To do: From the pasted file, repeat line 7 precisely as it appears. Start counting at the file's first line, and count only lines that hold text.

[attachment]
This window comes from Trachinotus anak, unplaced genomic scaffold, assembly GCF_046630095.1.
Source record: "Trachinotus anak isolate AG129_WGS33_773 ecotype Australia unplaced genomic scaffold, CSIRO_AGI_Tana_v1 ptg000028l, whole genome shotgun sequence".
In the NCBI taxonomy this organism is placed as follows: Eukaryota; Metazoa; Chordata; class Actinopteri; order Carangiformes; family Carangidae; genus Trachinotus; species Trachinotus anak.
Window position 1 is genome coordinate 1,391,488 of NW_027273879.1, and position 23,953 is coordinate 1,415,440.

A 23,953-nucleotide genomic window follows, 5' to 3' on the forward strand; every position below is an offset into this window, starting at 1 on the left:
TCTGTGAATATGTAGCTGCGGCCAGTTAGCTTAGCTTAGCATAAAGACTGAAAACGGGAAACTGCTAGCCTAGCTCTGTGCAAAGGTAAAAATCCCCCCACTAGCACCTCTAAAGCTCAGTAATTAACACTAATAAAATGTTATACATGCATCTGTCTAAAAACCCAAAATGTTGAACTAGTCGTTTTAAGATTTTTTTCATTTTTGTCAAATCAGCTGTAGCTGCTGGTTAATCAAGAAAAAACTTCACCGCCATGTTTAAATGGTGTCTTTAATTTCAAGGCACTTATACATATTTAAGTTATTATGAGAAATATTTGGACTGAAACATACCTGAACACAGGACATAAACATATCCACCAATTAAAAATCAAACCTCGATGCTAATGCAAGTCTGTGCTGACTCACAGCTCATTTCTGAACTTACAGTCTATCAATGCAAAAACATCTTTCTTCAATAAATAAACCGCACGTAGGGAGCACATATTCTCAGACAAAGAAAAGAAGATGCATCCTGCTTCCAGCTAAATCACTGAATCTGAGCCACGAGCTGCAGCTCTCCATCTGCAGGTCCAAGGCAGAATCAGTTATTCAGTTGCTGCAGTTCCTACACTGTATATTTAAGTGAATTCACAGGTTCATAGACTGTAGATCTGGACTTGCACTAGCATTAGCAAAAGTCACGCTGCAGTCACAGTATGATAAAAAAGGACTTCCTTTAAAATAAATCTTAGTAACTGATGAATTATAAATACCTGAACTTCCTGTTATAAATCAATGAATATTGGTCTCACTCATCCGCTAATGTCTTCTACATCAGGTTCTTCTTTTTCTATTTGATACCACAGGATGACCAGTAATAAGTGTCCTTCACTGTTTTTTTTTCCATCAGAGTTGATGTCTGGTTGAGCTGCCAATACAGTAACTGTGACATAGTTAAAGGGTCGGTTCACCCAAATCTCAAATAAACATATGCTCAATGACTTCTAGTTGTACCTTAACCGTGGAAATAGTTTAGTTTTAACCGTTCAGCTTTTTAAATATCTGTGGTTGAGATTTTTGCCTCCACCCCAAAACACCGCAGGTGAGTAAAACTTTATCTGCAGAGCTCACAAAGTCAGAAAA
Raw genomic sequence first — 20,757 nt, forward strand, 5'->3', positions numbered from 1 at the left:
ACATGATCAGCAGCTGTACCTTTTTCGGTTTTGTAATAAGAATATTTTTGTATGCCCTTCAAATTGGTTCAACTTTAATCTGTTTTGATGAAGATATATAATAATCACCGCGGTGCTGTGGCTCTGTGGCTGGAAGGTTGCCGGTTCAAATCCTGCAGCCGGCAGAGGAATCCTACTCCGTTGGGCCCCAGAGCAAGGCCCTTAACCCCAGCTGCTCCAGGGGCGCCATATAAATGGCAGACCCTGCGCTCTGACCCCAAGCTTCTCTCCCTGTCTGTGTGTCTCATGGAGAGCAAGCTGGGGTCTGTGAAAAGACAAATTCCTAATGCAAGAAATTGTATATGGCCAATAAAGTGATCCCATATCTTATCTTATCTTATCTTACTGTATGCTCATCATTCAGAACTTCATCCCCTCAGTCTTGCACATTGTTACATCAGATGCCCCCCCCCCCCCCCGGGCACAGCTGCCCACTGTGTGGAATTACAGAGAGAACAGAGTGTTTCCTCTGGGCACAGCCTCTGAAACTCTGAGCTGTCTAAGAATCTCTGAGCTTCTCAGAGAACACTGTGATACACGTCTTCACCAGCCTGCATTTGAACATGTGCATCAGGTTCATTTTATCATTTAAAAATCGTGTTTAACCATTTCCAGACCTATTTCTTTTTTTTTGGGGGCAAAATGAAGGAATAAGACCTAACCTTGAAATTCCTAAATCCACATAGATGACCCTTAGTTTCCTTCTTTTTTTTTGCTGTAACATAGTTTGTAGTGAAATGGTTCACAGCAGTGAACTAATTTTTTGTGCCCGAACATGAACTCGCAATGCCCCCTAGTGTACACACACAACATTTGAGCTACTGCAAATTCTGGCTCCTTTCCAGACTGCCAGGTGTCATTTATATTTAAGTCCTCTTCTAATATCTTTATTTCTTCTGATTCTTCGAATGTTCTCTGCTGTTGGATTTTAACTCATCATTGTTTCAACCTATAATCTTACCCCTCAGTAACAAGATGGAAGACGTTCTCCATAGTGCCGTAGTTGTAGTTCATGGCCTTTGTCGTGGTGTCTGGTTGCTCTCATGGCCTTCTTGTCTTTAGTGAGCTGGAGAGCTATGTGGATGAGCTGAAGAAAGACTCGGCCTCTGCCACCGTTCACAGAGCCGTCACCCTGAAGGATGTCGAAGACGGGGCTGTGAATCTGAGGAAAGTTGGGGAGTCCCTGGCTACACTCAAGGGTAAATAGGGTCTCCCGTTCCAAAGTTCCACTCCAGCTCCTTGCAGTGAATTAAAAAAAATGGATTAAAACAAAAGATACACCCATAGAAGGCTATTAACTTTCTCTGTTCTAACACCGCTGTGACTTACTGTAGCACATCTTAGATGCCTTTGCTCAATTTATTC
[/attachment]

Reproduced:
Raw genomic sequence first — 20,757 nt, forward strand, 5'->3', positions numbered from 1 at the left: